6 Ways to Prioritise Features and Bugs in Product Development

16 Mar, 2023 | Read in 5 minutes

Product development can be overwhelming if you don't have a plan. Learn how to prioritise features and bugs in product development with our 6-step guide.


Product development can be a complex and challenging process, especially when it comes to deciding which features and bugs to prioritise. Choosing the wrong idea can lead to failure anyway.

Do you agree that many companies fail because of a lack of good ideas? Building the wrong thing and there is no market need for it is the main reason startups fail, one article from CB Insights explained.

Keep in mind that choosing the right features to build means many factors to consider. You must consider the customer needs, business goals, and technical feasibility.

Most product managers know that deciding the right features is the most challenging part of the product roadmap. It needs a project budget, energy, resources, and the right time. Well, it’s a big deal.

Before we dive into how to prioritise features and bugs in product development, learn about the definition of product development and its process.

What is Product Development?

Product development is a road to market a new product. It covers every step that product managers and product development teams take to bring a new product idea to life, according to ProductHQ. It starts from ideation and research, concept development, prototyping, mass production, and market launch.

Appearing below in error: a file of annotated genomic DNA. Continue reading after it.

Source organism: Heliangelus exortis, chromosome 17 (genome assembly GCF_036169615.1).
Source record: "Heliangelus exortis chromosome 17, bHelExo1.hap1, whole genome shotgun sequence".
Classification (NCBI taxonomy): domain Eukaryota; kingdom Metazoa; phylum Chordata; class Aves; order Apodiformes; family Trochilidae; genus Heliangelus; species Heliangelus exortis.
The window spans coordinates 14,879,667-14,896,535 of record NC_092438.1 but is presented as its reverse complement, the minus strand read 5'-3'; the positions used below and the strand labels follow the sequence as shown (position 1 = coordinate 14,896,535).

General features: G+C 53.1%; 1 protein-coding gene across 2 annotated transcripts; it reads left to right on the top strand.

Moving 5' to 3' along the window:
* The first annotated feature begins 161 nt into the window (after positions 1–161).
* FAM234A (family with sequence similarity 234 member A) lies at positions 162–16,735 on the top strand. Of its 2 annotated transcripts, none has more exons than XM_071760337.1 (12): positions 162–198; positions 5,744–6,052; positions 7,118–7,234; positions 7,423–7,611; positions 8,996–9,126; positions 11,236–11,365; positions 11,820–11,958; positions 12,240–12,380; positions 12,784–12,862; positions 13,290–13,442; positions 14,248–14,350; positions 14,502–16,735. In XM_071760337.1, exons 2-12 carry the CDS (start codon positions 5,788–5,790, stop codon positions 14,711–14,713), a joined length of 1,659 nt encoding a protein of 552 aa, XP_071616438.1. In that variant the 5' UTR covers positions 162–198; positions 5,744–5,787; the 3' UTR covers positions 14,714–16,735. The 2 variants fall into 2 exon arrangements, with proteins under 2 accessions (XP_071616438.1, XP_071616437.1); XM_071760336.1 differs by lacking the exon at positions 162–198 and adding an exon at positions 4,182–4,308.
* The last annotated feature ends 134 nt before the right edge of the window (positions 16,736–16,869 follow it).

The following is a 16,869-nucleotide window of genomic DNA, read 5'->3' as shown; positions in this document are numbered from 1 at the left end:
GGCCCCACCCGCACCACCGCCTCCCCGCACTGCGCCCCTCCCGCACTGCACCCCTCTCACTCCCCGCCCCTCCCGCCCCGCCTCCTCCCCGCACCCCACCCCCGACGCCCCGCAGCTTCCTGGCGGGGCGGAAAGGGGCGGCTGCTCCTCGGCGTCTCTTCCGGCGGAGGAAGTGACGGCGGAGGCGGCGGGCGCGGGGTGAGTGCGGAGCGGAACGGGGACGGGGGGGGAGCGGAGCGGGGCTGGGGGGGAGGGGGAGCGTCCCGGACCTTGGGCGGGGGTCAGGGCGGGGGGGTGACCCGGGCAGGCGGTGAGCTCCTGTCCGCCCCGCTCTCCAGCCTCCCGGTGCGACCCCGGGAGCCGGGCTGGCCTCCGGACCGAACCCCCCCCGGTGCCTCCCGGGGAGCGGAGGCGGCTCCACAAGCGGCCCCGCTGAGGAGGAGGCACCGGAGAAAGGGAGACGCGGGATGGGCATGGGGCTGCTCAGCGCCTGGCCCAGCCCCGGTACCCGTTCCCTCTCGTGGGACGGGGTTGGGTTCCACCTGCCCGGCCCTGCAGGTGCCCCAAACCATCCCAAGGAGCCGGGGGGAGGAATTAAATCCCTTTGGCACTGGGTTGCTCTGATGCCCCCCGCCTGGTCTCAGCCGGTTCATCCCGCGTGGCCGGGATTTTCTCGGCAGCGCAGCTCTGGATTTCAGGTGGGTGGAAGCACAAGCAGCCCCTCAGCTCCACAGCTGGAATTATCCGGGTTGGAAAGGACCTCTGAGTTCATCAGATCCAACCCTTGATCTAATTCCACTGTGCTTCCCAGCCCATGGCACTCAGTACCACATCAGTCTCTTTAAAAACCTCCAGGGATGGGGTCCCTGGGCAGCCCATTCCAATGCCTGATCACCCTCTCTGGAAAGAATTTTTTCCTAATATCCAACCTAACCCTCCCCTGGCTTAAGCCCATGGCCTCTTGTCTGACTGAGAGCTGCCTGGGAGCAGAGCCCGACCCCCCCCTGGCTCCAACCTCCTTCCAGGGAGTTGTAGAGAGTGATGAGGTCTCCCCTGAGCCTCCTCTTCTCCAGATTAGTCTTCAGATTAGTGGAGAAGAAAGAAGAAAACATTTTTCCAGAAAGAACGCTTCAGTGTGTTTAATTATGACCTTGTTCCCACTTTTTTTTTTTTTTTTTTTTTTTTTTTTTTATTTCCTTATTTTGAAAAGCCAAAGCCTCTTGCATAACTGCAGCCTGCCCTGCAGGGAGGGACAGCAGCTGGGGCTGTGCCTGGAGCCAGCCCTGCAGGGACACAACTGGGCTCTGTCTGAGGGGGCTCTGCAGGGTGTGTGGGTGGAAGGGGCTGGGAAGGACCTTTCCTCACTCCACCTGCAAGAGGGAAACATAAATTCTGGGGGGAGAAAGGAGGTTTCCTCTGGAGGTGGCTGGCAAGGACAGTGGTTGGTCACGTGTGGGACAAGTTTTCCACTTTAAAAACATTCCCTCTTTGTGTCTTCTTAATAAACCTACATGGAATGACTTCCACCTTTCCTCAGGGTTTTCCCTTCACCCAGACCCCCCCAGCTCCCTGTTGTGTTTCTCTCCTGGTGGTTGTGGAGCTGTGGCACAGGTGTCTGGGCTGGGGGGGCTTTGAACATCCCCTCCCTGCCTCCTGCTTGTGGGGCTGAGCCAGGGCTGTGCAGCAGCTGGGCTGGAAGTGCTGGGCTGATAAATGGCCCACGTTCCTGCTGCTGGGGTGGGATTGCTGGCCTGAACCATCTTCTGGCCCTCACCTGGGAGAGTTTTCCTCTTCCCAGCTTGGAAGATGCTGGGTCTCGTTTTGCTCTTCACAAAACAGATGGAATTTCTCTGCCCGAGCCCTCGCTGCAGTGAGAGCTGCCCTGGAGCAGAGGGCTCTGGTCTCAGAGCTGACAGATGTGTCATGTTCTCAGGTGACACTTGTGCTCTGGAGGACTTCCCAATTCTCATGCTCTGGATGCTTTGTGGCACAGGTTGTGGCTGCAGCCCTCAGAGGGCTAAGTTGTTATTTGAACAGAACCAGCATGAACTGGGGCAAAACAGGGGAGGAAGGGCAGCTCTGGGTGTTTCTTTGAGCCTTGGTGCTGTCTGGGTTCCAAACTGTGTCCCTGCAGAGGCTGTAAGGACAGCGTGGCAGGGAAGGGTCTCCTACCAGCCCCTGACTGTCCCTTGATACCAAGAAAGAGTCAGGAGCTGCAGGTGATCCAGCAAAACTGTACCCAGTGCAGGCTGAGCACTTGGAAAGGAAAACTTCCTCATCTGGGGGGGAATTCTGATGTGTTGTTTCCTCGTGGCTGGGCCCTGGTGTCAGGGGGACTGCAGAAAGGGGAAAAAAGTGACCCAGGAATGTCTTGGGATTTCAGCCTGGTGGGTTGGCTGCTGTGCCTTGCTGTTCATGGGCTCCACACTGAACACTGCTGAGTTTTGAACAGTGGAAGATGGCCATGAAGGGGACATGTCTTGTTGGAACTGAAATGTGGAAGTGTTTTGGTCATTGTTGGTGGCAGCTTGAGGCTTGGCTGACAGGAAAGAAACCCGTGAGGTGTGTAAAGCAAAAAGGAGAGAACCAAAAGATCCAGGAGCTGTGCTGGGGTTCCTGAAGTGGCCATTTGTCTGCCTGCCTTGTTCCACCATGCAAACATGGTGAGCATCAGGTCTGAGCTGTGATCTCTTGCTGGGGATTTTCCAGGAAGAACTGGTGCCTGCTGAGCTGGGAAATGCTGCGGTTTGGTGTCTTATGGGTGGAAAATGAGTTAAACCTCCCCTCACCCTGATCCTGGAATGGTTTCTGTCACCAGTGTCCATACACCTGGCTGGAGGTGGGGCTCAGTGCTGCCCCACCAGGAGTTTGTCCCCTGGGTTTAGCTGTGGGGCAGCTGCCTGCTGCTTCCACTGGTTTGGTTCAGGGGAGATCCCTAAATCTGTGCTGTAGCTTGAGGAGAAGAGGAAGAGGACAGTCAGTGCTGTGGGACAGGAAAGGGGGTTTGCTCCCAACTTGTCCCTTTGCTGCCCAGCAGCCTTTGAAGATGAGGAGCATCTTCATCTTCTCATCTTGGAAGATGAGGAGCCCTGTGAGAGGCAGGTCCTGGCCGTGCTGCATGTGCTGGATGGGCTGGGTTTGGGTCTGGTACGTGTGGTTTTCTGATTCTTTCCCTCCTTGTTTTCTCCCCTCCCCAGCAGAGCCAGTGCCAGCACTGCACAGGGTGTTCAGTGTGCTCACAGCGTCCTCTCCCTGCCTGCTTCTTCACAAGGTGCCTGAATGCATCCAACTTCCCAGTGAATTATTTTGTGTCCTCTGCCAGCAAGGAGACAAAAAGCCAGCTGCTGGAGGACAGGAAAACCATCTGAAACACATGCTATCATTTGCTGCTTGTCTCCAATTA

Companies strive to be more agile with product development since it is the key to business success. To gain market share, some companies use product development strategies such as changing ideas, creating a new product, and offering a trial.

What is the Product Development Process?

A new product development process involves these steps:

  • Product Goals Defined: It is important to decide on the purpose and goals. The product goals enable the product development team to design a product consistent with the company's vision. Hence the product goals align with the company's goals.
  • Market research: Understanding the demands of the target market comes after the product manager has defined the product goals.
  • Idea generation: Developing a fresh idea is a challenging process. It is a creative process that needs careful brainstorming and unique ideas.
  • Mind mapping: To come up with fresh ideas, mind mapping is a common ideation process.
  • Doing collaborative innovation: Another popular method for producing new ideas is collaborative innovation.

6 Ways to Prioritise Features and Bugs in Product Development

It’s important to have the right decision when it comes to prioritising features and bugs. Here are some ways to prioritise features and bugs in product development.

1. Classify the features

Classifying the features is an important step in prioritising them for product development. By understanding the different types of features and bugs, you can prioritise the ones that have the most significant impact on your product.

Features can be classified into three main categories using one of the prioritisation techniques: MoSCoW Prioritisation (must-haves, should-haves, and nice-to-haves).

Let’s catch up with some things before you do a MoSCoW analysis. First, the product team and key stakeholders need to agree on goals and ranking criteria. After that, everyone involved must unite on the top priorities.

2. Classify the bugs

Bugs can be classified and prioritised into three main categories: low, normal, high, and critical.